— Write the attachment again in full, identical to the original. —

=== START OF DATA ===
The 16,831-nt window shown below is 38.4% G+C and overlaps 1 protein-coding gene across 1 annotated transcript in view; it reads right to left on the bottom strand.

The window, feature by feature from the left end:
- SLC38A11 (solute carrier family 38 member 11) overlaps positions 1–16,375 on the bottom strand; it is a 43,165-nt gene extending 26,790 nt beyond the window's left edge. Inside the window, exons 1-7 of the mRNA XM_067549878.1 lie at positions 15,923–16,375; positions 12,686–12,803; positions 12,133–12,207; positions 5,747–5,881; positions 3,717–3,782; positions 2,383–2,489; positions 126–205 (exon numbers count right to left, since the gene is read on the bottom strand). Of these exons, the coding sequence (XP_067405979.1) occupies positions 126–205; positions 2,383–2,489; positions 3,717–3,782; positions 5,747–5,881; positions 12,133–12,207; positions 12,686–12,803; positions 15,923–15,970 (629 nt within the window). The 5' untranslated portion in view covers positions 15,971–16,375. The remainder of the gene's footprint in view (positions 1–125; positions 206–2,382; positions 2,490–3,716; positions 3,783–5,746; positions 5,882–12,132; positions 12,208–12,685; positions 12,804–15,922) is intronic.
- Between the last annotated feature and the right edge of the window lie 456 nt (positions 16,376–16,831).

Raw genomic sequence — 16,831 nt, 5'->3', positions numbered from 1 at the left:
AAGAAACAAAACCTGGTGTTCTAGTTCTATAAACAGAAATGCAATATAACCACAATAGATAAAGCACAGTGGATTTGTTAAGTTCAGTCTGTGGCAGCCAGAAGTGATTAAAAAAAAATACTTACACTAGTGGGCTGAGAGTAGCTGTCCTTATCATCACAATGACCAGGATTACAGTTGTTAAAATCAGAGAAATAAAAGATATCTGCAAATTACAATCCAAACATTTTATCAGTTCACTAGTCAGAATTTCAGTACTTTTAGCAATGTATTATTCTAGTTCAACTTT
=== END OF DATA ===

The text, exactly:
The 16,831-nt window shown below is 38.4% G+C and overlaps 1 protein-coding gene across 1 annotated transcript in view; it reads right to left on the bottom strand.

The window, feature by feature from the left end:
- SLC38A11 (solute carrier family 38 member 11) overlaps positions 1–16,375 on the bottom strand; it is a 43,165-nt gene extending 26,790 nt beyond the window's left edge. Inside the window, exons 1-7 of the mRNA XM_067549878.1 lie at positions 15,923–16,375; positions 12,686–12,803; positions 12,133–12,207; positions 5,747–5,881; positions 3,717–3,782; positions 2,383–2,489; positions 126–205 (exon numbers count right to left, since the gene is read on the bottom strand). Of these exons, the coding sequence (XP_067405979.1) occupies positions 126–205; positions 2,383–2,489; positions 3,717–3,782; positions 5,747–5,881; positions 12,133–12,207; positions 12,686–12,803; positions 15,923–15,970 (629 nt within the window). The 5' untranslated portion in view covers positions 15,971–16,375. The remainder of the gene's footprint in view (positions 1–125; positions 206–2,382; positions 2,490–3,716; positions 3,783–5,746; positions 5,882–12,132; positions 12,208–12,685; positions 12,804–15,922) is intronic.
- Between the last annotated feature and the right edge of the window lie 456 nt (positions 16,376–16,831).

Raw genomic sequence — 16,831 nt, 5'->3', positions numbered from 1 at the left:
AAGAAACAAAACCTGGTGTTCTAGTTCTATAAACAGAAATGCAATATAACCACAATAGATAAAGCACAGTGGATTTGTTAAGTTCAGTCTGTGGCAGCCAGAAGTGATTAAAAAAAAATACTTACACTAGTGGGCTGAGAGTAGCTGTCCTTATCATCACAATGACCAGGATTACAGTTGTTAAAATCAGAGAAATAAAAGATATCTGCAAATTACAATCCAAACATTTTATCAGTTCACTAGTCAGAATTTCAGTACTTTTAGCAATGTATTATTCTAGTTCAACTTT